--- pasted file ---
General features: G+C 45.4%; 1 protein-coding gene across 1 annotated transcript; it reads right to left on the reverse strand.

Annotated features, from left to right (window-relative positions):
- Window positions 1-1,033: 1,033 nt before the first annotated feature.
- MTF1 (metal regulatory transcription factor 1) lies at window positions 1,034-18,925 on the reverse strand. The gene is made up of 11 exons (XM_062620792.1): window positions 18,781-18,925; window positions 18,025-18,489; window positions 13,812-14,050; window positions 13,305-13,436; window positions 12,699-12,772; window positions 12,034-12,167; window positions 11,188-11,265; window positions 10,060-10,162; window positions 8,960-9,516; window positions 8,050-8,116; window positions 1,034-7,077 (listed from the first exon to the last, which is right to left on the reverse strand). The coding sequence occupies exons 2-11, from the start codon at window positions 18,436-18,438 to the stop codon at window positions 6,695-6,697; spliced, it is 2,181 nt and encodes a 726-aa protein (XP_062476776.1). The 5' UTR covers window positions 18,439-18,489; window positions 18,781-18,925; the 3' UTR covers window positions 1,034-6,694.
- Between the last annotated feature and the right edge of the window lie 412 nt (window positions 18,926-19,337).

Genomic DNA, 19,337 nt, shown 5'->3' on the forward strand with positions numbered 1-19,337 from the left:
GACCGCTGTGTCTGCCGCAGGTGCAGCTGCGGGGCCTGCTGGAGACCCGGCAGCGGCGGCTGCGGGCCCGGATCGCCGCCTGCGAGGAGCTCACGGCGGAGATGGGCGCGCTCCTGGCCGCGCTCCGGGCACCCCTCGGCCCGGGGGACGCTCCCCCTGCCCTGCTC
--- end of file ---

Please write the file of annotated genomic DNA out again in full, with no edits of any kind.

General features: G+C 45.4%; 1 protein-coding gene across 1 annotated transcript; it reads right to left on the reverse strand.

Annotated features, from left to right (window-relative positions):
- Window positions 1-1,033: 1,033 nt before the first annotated feature.
- MTF1 (metal regulatory transcription factor 1) lies at window positions 1,034-18,925 on the reverse strand. The gene is made up of 11 exons (XM_062620792.1): window positions 18,781-18,925; window positions 18,025-18,489; window positions 13,812-14,050; window positions 13,305-13,436; window positions 12,699-12,772; window positions 12,034-12,167; window positions 11,188-11,265; window positions 10,060-10,162; window positions 8,960-9,516; window positions 8,050-8,116; window positions 1,034-7,077 (listed from the first exon to the last, which is right to left on the reverse strand). The coding sequence occupies exons 2-11, from the start codon at window positions 18,436-18,438 to the stop codon at window positions 6,695-6,697; spliced, it is 2,181 nt and encodes a 726-aa protein (XP_062476776.1). The 5' UTR covers window positions 18,439-18,489; window positions 18,781-18,925; the 3' UTR covers window positions 1,034-6,694.
- Between the last annotated feature and the right edge of the window lie 412 nt (window positions 18,926-19,337).

Genomic DNA, 19,337 nt, shown 5'->3' on the forward strand with positions numbered 1-19,337 from the left:
GACCGCTGTGTCTGCCGCAGGTGCAGCTGCGGGGCCTGCTGGAGACCCGGCAGCGGCGGCTGCGGGCCCGGATCGCCGCCTGCGAGGAGCTCACGGCGGAGATGGGCGCGCTCCTGGCCGCGCTCCGGGCACCCCTCGGCCCGGGGGACGCTCCCCCTGCCCTGCTC